Erika Escalante is a program coordinator for the Palo Alto Medical Foundation. She grew up in the Buena Vista Mobile Home Park and now lives there with her husband and 6-year-old son, Andre Xavier Bracamontes.
Sunny Palo Alto, Calif., is awash in multimillion-dollar homes, luxury Tesla electric cars and other financial fruits from a digital revolution the city helped spark. The Silicon Valley city is home to Stanford University, at least eight billionaires, and one mobile home park.
The U.S. Supreme Court takes up the issue of affirmative action again Tuesday, but this time the question is not whether race may be considered as a factor in college admissions. Instead, this case tests whether voters can ban affirmative action programs through a referendum.
For many online and other small businesses, getting a loan or a big cash advance is tough. Banks and other traditional lenders are often leery of those without years of financial statements and solid credit scores.
But some lenders and other financial services companies are beginning to assess credit risk differently — using criteria you might not expect.
Jeffrey Grossman is an acupuncturist in Bellingham, Wash. He's also a small businessman. He creates media marketing materials for other acupuncturists hoping to expand their practice.
Originally published on Tue October 15, 2013 11:55 am
The budget negotiations in Washington are not front-page news on Mars. There, millions of miles away, NASA's rovers continue to operate, taking photographs and collecting data as they prepare for the coming Martian winter.
NPR's Joe Palca has this report for our Newscast unit:
Originally published on Mon October 14, 2013 10:49 pm
Monday marks the last day of newsstand sales of the International Herald Tribune, the newspaper that was once instrumental in keeping American expatriates up to date on their homeland. On Tuesday, the paper will bear a new name: The International New York Times.
So what is going on behind closed doors? Just how do these top-level congressional talks work? We're going to get some inside dope now from a former insider, Jim Manley who was a top adviser to Senator majority leader Harry Reid and, before that, press secretary to Senator Ted Kennedy. Jim Manley, welcome.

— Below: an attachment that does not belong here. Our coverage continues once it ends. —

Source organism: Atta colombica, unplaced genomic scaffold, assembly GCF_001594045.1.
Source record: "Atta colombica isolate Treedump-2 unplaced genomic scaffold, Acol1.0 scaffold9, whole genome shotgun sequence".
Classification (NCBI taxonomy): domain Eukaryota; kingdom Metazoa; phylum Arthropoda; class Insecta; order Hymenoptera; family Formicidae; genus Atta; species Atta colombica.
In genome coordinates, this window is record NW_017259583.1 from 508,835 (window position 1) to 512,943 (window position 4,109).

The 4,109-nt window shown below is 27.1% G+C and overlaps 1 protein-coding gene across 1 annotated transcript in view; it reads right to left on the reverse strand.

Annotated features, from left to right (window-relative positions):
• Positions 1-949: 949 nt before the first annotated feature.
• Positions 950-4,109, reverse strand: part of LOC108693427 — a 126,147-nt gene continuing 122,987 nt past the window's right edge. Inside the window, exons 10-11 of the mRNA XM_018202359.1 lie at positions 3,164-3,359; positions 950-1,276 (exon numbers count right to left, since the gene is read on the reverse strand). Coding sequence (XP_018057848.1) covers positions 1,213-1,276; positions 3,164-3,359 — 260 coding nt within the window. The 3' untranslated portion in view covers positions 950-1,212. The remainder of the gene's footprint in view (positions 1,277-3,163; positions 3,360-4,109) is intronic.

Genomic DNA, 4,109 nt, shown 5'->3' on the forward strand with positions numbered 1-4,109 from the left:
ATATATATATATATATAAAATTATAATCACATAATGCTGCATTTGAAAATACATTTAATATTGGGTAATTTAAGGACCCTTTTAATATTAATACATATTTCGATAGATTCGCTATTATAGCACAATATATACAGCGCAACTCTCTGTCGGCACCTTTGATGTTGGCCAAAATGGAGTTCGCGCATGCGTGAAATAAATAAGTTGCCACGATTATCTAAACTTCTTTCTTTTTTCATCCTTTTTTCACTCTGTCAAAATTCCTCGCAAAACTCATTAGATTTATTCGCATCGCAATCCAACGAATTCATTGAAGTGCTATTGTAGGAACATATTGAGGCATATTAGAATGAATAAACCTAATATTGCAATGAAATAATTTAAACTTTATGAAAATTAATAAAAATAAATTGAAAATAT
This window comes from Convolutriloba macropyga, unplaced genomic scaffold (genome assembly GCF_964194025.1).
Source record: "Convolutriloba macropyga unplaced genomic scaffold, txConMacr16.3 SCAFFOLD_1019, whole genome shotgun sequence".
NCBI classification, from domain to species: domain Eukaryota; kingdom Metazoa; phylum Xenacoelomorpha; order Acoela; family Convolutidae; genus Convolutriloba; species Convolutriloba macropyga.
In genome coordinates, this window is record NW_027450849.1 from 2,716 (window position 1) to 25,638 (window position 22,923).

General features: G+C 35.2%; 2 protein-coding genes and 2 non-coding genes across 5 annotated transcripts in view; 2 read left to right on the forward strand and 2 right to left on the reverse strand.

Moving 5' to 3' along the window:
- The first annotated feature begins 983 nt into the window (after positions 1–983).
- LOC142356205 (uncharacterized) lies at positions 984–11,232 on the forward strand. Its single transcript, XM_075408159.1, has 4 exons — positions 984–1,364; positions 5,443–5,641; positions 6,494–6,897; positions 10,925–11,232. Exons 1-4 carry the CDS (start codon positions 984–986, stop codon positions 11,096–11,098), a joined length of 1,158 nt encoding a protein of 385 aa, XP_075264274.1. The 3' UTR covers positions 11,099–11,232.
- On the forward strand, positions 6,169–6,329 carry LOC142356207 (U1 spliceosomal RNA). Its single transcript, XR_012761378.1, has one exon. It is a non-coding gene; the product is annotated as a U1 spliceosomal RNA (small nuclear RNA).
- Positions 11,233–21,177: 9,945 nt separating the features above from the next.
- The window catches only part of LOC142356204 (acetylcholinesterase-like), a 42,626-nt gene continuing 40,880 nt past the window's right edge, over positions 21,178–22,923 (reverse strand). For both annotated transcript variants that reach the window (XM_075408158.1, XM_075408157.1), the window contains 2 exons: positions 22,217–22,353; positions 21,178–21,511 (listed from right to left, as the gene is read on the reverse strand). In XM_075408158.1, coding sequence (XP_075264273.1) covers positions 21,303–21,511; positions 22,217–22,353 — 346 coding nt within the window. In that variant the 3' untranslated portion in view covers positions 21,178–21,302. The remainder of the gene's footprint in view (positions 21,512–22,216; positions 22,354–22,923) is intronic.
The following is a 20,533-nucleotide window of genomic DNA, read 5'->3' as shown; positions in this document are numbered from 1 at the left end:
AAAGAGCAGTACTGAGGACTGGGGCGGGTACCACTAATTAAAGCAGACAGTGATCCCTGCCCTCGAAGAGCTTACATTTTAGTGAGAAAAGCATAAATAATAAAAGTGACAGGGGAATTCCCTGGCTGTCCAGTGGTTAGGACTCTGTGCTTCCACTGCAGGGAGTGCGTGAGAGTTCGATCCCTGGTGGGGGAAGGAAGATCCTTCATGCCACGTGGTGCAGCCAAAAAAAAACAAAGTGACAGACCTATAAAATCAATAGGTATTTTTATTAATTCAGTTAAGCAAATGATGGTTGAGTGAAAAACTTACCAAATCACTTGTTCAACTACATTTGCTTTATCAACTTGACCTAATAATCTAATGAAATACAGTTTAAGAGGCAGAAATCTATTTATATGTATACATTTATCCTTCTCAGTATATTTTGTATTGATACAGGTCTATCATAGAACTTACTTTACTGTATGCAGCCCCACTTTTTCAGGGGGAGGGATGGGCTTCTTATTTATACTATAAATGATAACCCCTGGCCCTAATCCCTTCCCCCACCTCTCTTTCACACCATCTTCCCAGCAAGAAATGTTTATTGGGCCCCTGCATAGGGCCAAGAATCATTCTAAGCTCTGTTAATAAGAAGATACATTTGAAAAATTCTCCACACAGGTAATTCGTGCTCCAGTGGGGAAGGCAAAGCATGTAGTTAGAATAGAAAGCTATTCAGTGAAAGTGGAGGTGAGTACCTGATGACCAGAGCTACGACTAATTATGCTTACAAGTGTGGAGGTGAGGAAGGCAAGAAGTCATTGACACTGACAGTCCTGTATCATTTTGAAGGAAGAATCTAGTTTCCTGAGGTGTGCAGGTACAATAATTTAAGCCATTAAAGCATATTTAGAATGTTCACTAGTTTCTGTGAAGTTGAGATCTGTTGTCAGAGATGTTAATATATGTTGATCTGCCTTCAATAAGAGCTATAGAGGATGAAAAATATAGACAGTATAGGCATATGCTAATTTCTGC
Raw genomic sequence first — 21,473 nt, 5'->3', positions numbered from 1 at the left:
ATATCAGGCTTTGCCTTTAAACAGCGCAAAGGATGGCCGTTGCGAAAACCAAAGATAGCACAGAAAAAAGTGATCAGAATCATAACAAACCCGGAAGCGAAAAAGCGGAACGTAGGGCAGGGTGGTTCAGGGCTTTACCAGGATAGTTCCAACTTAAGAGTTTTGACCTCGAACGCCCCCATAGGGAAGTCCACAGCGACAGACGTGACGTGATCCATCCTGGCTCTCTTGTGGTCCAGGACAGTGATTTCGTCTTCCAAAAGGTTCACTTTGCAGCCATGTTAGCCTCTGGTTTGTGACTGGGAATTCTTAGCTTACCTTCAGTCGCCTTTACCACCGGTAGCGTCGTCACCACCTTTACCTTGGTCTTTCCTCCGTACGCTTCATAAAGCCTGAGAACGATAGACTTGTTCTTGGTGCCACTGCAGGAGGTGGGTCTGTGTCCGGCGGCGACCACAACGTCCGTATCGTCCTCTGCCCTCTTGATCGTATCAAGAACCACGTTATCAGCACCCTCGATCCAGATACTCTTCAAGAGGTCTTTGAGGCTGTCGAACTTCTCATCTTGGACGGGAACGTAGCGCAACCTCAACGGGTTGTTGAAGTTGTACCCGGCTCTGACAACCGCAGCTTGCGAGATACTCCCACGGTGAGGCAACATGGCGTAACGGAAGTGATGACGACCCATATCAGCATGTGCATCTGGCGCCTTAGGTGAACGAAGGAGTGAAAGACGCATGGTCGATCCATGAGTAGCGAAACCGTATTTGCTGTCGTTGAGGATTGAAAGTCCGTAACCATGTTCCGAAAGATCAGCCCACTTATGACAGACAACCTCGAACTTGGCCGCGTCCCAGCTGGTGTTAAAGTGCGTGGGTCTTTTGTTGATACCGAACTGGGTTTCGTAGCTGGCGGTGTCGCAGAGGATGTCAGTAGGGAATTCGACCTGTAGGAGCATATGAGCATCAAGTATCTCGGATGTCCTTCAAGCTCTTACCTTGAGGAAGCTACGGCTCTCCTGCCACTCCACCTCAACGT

This is ALL THINGS CONSIDERED from NPR News. I'm Melissa Block.
President Obama says he's hoping for a new spirit of cooperation to end the two-week old government shutdown and avoid a crippling default. And there are some encouraging signs this afternoon. Democratic and Republican leaders in the Senate say they're optimistic a deal can be reached soon. The President had summoned congressional leaders to the White House this afternoon, but that meeting was postponed to allow more time for talks to continue on Capitol Hill.
I'm joined now by Republican Congressman Tom Cole of Oklahoma. He's also House deputy whip, one of those who counts and cajoles fellow Republicans ahead of a vote. Congressman Cole, welcome to the program.
REPRESENTATIVE TOM COLE: It's great to be with you.
From NPR News, this is ALL THINGS CONSIDERED. I'm Melissa Block. Both the House and the Senate were in session today as the country closes in on the debt ceiling deadline. If Congress doesn't raise the debt limit before Thursday, the White House says the country will likely begin defaulting on its obligations. President Obama postponed a meeting with congressional leaders this afternoon.
This is ALL THINGS CONSIDERED from NPR News. I'm Melissa Block.
The Nobel Memorial Prize in Economics went to three American professors today. In announcing the honor, the Royal Swedish Academy of Sciences said the men all contribute to our understanding of how markets price things like stocks and homes. But as NPR's Dan Bobkoff reports, that doesn't mean the three economists always agree.
Tomorrow, nuclear negotiators for Iran and six world powers will meet in Geneva. It's a chance to see whether positive signals from Iran's new president can be translated into real progress at the table. Iran wants punitive sanctions lifted, but it's insisting on its right to enrich uranium for peaceful purposes.
NPR's Peter Kenyon reports that with hardliners waiting in the wings, momentum toward an agreement needs to be generated quickly.